Multiple health workers expressed their fear of reprisals for denouncing unsafe working conditions, and some of those that Amnesty International spoke with had been fired from their jobs for speaking up as whistle blowers or had faced disciplinary proceedings at work. Tainika Somerville, a certified nursing assistant at a nursing home owned by a private company in Chicago, was fired after she filmed a Facebook live stream denouncing lack of PPE at her workplace. Workers at nursing homes are at particular risk, with media in the United States and Canada reporting that they are epicentres of COVID-19-related deaths.
Workers in Nicaragua are at particular risk because the government has repeatedly understated the scale of the COVID-19 pandemic in the country. The Civilian Observatory on COVID-19 in Nicaragua told Amnesty International that health workers have not only been fired for using PPE at work, but at times have had their protection equipment violently stripped from them. Although Nicaragua’s vice president announced on 28 April that PPE could be used and social distancing would begin, the government of Daniel Ortega continues to downplay the pandemic, despite an increase in cases. The Pan American Health Organization has warned of inadequate health measures in Nicaragua, while the Inter-American Commission on Human Rights has raised concerns regarding unfair dismissals of health workers who have spoken out in the country.
The Americas is home to about half the people in the world who have tested positive for COVID-19, with more than 2 million confirmed cases. As Latin America suffers its deadliest weeks yet, it is vital that all countries come together to ensure health financing is not undermined at this crucial time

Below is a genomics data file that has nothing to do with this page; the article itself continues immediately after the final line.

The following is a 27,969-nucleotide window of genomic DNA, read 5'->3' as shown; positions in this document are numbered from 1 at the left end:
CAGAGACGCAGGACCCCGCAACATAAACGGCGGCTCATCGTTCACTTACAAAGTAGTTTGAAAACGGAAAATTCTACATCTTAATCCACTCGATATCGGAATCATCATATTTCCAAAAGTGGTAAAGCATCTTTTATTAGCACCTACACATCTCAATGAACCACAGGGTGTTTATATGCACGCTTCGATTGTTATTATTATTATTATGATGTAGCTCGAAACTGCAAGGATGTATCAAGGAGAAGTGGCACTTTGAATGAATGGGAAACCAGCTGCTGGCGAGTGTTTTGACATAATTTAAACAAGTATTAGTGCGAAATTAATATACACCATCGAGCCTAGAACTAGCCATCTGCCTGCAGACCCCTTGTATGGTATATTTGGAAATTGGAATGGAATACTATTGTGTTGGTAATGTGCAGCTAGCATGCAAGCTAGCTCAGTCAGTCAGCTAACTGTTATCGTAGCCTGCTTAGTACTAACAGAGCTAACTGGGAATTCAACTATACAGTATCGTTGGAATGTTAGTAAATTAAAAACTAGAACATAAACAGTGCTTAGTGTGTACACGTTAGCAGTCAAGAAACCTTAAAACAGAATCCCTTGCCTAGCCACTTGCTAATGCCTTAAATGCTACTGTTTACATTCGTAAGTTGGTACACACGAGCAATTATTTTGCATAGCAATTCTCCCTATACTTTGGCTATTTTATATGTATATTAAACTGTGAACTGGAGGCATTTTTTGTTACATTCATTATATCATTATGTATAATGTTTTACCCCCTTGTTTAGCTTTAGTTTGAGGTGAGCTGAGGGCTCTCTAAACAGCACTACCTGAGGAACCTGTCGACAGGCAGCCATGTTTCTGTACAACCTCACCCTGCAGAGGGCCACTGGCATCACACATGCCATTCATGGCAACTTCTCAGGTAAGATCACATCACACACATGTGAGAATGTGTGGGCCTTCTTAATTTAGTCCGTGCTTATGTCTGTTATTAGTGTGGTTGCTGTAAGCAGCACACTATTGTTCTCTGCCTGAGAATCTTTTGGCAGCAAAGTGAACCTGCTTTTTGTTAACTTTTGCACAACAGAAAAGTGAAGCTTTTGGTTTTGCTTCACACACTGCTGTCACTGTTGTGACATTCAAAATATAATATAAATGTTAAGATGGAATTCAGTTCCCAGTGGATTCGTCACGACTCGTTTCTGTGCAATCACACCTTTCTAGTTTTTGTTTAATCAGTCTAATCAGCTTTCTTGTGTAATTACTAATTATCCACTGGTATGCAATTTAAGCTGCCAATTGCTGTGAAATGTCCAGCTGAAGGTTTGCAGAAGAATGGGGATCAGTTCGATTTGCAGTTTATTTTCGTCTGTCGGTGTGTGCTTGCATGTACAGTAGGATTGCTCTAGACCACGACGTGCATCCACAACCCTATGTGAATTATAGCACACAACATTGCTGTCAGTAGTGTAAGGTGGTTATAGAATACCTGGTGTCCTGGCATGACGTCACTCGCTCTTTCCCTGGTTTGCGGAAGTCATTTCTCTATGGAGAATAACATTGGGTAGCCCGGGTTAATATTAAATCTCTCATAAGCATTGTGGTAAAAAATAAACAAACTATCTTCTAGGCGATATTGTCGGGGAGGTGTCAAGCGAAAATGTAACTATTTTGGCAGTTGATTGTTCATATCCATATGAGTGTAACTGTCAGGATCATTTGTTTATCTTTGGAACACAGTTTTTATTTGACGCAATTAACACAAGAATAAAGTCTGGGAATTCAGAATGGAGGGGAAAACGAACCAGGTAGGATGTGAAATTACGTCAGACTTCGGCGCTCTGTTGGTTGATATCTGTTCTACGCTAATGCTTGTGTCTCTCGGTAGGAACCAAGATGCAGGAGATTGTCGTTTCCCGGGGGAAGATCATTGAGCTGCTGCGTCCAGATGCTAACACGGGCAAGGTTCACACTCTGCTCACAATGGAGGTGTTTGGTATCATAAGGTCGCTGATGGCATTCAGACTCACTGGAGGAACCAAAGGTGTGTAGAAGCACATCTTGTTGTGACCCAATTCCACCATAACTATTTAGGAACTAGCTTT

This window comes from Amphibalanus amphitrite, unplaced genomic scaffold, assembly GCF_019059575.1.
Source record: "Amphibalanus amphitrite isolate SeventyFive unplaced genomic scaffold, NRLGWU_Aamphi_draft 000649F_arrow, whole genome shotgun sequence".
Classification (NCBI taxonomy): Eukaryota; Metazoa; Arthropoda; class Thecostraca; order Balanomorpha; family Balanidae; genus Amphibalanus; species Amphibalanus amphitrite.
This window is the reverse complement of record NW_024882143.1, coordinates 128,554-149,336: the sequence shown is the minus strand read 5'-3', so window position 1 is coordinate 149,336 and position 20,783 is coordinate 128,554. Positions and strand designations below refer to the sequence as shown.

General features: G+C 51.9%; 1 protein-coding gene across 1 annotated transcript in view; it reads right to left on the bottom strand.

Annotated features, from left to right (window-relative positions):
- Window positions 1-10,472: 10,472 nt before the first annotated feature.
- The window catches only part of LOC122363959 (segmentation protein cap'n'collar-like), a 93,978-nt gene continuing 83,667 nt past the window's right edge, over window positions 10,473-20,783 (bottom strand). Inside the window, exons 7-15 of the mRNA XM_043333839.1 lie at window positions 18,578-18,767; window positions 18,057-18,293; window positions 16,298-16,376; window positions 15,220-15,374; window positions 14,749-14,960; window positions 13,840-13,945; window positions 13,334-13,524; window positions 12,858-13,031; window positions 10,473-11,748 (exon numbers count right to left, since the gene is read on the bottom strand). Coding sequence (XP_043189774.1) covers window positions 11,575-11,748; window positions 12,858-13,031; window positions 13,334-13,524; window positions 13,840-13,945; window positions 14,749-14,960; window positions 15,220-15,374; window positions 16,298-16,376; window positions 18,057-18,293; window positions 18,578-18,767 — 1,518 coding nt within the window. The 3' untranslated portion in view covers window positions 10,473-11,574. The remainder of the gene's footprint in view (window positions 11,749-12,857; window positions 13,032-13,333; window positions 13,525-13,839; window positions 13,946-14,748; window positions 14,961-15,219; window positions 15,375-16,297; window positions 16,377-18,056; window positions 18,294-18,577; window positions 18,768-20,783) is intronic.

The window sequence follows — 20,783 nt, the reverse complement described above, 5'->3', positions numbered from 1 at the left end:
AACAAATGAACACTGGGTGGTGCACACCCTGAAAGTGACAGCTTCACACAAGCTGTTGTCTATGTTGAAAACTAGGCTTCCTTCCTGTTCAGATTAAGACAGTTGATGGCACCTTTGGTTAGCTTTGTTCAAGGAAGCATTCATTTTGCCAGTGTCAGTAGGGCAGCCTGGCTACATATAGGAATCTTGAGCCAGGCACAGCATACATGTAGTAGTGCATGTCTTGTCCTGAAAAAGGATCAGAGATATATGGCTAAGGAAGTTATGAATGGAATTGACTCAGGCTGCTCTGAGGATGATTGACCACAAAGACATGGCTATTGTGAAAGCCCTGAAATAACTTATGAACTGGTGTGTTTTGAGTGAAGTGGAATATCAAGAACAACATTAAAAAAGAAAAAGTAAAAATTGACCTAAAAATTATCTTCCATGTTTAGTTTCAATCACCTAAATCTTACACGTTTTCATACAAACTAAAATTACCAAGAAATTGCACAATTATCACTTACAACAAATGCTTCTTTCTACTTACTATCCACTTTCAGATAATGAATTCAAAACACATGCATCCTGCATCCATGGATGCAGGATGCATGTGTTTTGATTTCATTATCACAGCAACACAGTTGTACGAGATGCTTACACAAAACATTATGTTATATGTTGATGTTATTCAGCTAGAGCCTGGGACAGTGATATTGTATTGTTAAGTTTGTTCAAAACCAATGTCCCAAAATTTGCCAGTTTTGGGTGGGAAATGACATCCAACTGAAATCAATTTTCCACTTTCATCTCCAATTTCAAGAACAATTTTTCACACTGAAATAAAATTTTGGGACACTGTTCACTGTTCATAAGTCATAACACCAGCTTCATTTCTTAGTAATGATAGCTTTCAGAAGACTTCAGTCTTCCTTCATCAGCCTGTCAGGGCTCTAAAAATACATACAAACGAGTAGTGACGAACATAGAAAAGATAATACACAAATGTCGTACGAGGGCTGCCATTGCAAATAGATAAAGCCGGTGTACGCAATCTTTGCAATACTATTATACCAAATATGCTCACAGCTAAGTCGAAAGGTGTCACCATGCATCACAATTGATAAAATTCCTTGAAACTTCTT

Restrictions of freedom of expression have also impacted the right to health and people’s access to health-related information. In Venezuela, where authorities have jailed journalists for publishing information about the pandemic, official data at the time of writing reports only 455 people infected with COVID-19 and only 10 deaths, which seems to have been under reported.
“It’s impossible to protect the health of over one billion people living in the Americas if governments insist on silencing the whistle-blowers, journalists and health workers who courageously raise their voices to denounce unsafe working conditions and rightly demand an adequate and accountable response to the pandemic,” said Erika Guevara-Rosas.
Health workers have also suffered stigmatization, physical attacks, death threats and denial of use of public transport in countries such as Colombia and Mexico, and even public stoning in Bolivia. While some governments have responded to such attacks with prompt statements and awareness-raising actions to publicly support the role of health workers, other leaders have taken actions to undermine them.
In mid-April, El Salvador’s president, Nayib Bukele, vetoed two decrees that would have strengthened the safety of health workers at work, just days after he accused human rights organizations of working “to make sure more people die.” The president’s statement disregarded the fact that the WHO specifically indicates that “violations or lack of attention to human rights can have serious health consequences.”